12. Investing in poultry farming and egg production in seven regions of the country through community cooperatives.

The major source of protein is currently fish, and to reduce dependency on fish, other sources of protein must be made available within the country. Poultry farming can be made successful through carefully designed projects initiated through island cooperatives and farmers’ cooperatives. Currently, few private companies and few island cooperatives carry out poultry farming.


13. Trade facilitation within the SAARC region and creating a regional food reserve for SAARC nations

According to media reports, discussions are being held and agreements are being negotiated to establish regional food reserves for SAARC nations. These initiatives need to be made into reality and dedicated food reserves must be established within different SAARC countries.


14. Improving efficiency of the inter-island ferry systems and making ferry system more spacious for transporting agricultural products

Inter-island ferry systems are currently run with low efficiency and inflated prices. In some regions the service is often interrupted. By improving ferry services between islands, local agricultural product supply chains can be pivoted to enhance food security. Additionally, the improvement of ferry capacities and schedules can make the supply chain more efficient.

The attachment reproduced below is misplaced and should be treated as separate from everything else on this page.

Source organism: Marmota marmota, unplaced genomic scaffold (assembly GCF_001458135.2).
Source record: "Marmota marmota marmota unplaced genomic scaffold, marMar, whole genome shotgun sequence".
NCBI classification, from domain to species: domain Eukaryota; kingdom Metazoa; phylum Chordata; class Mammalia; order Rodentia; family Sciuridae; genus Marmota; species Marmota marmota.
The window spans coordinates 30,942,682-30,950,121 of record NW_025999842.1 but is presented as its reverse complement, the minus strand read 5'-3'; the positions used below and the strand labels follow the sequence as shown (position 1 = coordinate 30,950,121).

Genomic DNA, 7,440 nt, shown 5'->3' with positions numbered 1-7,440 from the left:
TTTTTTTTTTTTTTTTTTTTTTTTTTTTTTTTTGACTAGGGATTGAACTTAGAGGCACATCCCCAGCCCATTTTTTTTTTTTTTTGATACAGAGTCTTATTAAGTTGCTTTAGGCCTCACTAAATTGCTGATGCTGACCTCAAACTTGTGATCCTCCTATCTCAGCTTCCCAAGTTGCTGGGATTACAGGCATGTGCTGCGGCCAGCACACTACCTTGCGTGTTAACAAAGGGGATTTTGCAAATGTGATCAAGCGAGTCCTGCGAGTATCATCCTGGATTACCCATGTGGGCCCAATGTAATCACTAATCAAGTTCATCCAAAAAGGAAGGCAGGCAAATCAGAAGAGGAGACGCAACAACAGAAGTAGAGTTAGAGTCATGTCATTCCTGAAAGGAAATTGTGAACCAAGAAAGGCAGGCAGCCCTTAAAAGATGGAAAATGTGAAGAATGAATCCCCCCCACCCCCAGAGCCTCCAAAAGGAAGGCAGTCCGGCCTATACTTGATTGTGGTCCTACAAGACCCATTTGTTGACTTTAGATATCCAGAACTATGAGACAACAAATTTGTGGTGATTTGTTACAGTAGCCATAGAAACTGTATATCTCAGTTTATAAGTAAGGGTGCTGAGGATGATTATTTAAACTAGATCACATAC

15. Improving the local market in Malé City with air conditioning using solar photovoltaic technology to make perishables items last longer

The local market in Malé city provides fresh produce from islands to city dwellers. However, the conditions in the market are not suitable to maintain the products in fresh condition. By cooling the market using solar photovoltaics, the products can be made to last longer, and wastage of fresh produce can be reduced.


16. Trade facilitation for farmers to market and sell their products in bigger nearby islands through inter island ferry systems and weekend markets.

Trade facilitation for farmers can promote local agriculture and hence supply can be increased. Such practices can enhance food security.


17. Strengthen the capacity for quality control and quality assurance of imported food items such as nutritional value and residues of pesticides and other chemicals.